Whether they are called “behavioral health technicians” or “residential technicians,” what they do is far from technical. They are the people who spend the most time with patients in residential rehabilitation programs. And they’re hard to find, according to Peter Thomas, membership manager of the National Association of Addiction Treatment Providers (NAATP).
Thomas, who joined NAATP last month, was previously executive director of Chapter 5, based in Prescott, Arizona. With the caveat that most of his experience is from his work in Arizona, Thomas said that techs are important because they “have the most face time with patients.” They don’t need a degree, but it’s important that they have training, especially around boundaries and de-escalation, he said.
“The biggest challenge is the ability to find really qualified people, especially for the more entry-level positions like techs,” he said. “Few people want to do this work.”
And unfortunately, there is little research about this role in treatment programs, said Thomas. “Anecdotally, the techs do work that is more dialogue-based,” he said. Patients may feel more open to talking to techs than they do with licensed clinicians.
Programs would like to have more highly trained personnel as techs, but it’s hard to attract them to these low-level jobs, said Thomas. And even if they start as techs, the real goal for most is to move up to a clinical position. “People who invest the time to go to school and be credentialed want to be in the hierarchy and become a clinician, not just stay as a tech,” he said.
It’s up to each individual facility to bring in good training for their techs, especially around boundaries — making sure that techs don’t share too much of their own personal information, for example. “Many of the people who take roles as a residential tech are doing it as one of their first jobs out of treatment,” said Thomas. “That brings a lot of value to the patients, but it can also bring in some less healthy dynamics.” In Arizona, there was a four-day, 40-hour training for techs that covered much of the basics, drawing on research into best practices in counseling, he said.
In many residential rehabs, tech staff are trained to “observe and report,” said Thomas. “They have good systems in place, so techs don’t have to address a crisis by themselves,” he said. “For uncredentialed staff, this is a good approach — they should not have to deal with intense situations.”
Despite the importance of techs, there also needs to be a strong medical presence in residential rehabs, said Thomas. “There absolutely needs to be a psychiatrist who sees patients in a residential facility,” said Thomas, adding, “I’ve also seen good results with psychiatric nurse practitioners.”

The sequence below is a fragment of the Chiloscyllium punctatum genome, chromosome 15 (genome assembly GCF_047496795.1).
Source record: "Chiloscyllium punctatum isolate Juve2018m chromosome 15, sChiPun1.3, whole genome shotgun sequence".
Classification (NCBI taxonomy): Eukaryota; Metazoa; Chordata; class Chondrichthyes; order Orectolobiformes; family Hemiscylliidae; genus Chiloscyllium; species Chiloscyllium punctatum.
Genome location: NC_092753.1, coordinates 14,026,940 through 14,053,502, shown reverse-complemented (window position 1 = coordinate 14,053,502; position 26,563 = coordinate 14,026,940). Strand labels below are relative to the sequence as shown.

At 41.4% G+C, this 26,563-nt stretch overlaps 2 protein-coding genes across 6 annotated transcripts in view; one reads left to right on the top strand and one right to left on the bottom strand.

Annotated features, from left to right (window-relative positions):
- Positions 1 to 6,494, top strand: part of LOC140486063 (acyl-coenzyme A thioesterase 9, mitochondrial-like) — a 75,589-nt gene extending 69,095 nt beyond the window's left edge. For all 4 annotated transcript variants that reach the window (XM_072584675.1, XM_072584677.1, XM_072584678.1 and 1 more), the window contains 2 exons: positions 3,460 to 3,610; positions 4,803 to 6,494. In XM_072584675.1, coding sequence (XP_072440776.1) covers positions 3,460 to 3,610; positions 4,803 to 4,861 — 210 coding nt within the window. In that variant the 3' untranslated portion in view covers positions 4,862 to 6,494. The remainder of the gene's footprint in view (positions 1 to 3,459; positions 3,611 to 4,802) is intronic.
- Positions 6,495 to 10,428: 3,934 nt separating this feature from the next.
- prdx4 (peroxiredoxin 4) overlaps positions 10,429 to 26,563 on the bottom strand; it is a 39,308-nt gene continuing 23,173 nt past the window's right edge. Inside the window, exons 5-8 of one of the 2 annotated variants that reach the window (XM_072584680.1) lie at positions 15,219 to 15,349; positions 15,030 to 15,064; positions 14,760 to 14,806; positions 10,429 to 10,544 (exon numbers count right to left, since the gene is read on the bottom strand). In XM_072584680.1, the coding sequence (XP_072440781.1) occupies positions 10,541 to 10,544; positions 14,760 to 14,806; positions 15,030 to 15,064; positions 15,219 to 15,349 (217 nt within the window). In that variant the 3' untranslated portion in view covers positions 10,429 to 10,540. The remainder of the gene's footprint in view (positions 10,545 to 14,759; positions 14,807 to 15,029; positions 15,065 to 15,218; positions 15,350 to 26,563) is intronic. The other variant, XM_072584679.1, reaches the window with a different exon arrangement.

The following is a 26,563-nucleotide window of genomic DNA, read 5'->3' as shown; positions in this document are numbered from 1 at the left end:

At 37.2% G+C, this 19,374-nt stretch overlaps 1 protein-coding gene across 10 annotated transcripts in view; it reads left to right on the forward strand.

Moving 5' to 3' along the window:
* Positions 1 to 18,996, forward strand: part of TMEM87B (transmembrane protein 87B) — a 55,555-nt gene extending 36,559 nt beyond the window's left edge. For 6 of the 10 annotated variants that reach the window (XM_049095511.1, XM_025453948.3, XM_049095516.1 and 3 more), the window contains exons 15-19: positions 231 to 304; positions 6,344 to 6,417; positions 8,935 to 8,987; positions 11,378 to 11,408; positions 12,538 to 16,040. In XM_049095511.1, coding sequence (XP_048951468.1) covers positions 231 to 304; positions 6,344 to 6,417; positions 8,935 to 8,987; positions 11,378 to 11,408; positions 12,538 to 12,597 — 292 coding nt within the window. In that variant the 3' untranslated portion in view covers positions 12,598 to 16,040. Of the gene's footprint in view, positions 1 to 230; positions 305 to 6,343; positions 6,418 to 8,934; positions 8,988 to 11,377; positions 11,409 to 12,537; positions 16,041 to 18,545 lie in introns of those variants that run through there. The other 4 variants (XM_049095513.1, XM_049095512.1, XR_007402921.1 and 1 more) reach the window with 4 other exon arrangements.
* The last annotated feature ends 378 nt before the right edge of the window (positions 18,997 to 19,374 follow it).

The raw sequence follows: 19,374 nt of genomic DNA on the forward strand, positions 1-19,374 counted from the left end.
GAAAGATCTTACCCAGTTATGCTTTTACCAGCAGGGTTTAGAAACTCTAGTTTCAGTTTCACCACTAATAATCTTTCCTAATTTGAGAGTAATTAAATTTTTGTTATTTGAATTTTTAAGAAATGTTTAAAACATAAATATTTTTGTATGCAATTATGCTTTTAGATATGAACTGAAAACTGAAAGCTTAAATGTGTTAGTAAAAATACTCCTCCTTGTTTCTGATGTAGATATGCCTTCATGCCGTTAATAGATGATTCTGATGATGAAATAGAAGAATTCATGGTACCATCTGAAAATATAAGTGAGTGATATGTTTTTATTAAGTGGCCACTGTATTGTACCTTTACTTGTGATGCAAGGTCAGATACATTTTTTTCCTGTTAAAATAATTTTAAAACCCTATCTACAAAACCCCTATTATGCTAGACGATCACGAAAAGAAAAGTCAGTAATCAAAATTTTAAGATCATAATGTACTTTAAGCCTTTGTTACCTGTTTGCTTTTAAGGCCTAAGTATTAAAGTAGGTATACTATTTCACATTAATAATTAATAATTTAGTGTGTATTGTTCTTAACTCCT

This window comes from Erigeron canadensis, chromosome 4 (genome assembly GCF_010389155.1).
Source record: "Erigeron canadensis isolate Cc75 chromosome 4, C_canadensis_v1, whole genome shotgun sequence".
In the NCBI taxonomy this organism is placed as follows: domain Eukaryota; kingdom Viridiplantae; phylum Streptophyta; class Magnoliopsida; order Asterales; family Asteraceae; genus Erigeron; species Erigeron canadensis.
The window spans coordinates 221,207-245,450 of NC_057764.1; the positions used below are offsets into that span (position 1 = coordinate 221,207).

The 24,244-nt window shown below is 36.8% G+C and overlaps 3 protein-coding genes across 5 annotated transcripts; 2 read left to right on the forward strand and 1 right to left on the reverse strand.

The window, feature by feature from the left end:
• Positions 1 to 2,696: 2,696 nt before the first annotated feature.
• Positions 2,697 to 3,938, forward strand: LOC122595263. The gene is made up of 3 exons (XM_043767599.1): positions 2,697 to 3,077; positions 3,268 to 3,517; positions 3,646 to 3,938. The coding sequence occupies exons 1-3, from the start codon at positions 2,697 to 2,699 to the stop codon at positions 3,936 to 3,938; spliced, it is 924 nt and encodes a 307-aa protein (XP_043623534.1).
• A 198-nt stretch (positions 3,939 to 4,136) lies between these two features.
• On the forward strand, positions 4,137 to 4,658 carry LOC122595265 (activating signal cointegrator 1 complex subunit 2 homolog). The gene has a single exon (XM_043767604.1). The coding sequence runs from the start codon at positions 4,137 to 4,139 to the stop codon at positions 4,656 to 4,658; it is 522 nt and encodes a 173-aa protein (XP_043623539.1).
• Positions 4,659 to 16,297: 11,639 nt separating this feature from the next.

The main driver for more medical staff is the greater awareness of addiction as a disease, said Thomas. “There has been pressure put on the field from regulators and insurance companies to have good medical staff in-house, to get good nursing assessments regularly,” he said. “We need to be aware of cutting corners. Why would we choose to go with a less credentialed medical professional when what we need is more in-house medical staff?” Ideally, there would be a medical doctor and a psychiatrist on staff, and a registered nurse in the program all day, he said.
There also needs to be more standardization, even if at a state level, said Thomas. For example, in Arizona, rehabs need to have a medical director, but this person does not need to be on staff. “We need to be doing best practices,” said Thomas.
But no matter how credentialed the medical staff, the techs are still needed. The key is keeping them there — and training them is the best way to do that, said Thomas. “Training is the biggest piece in increasing staff retention,” he said. “Well-trained staff are less likely to be burned out and they know where to go and get resources if they need further help.”
Community colleges may have tracks that can help residential technicians move up a career ladder — one in Arizona is hosting a training for techs, said Thomas. This is a win-win, for the tech and for the treatment program. “It’s a way to get newly sober people back to school,” he said.
If tech staff don’t have good boundary training and good self-care tools, there will be high turnover, said Thomas. And programs could work with techs to get them to move up, he said. That is not currently happening, except for the case of the tech who happens to shine in that role and gets to be “tech manager.” When they really want to be more involved in treatment, that’s not ideal. Career ladders are needed, but counselor certification requires education and hundreds of hours of supervision. It's a challenge that states, hard-pressed for a treatment workforce, need to address.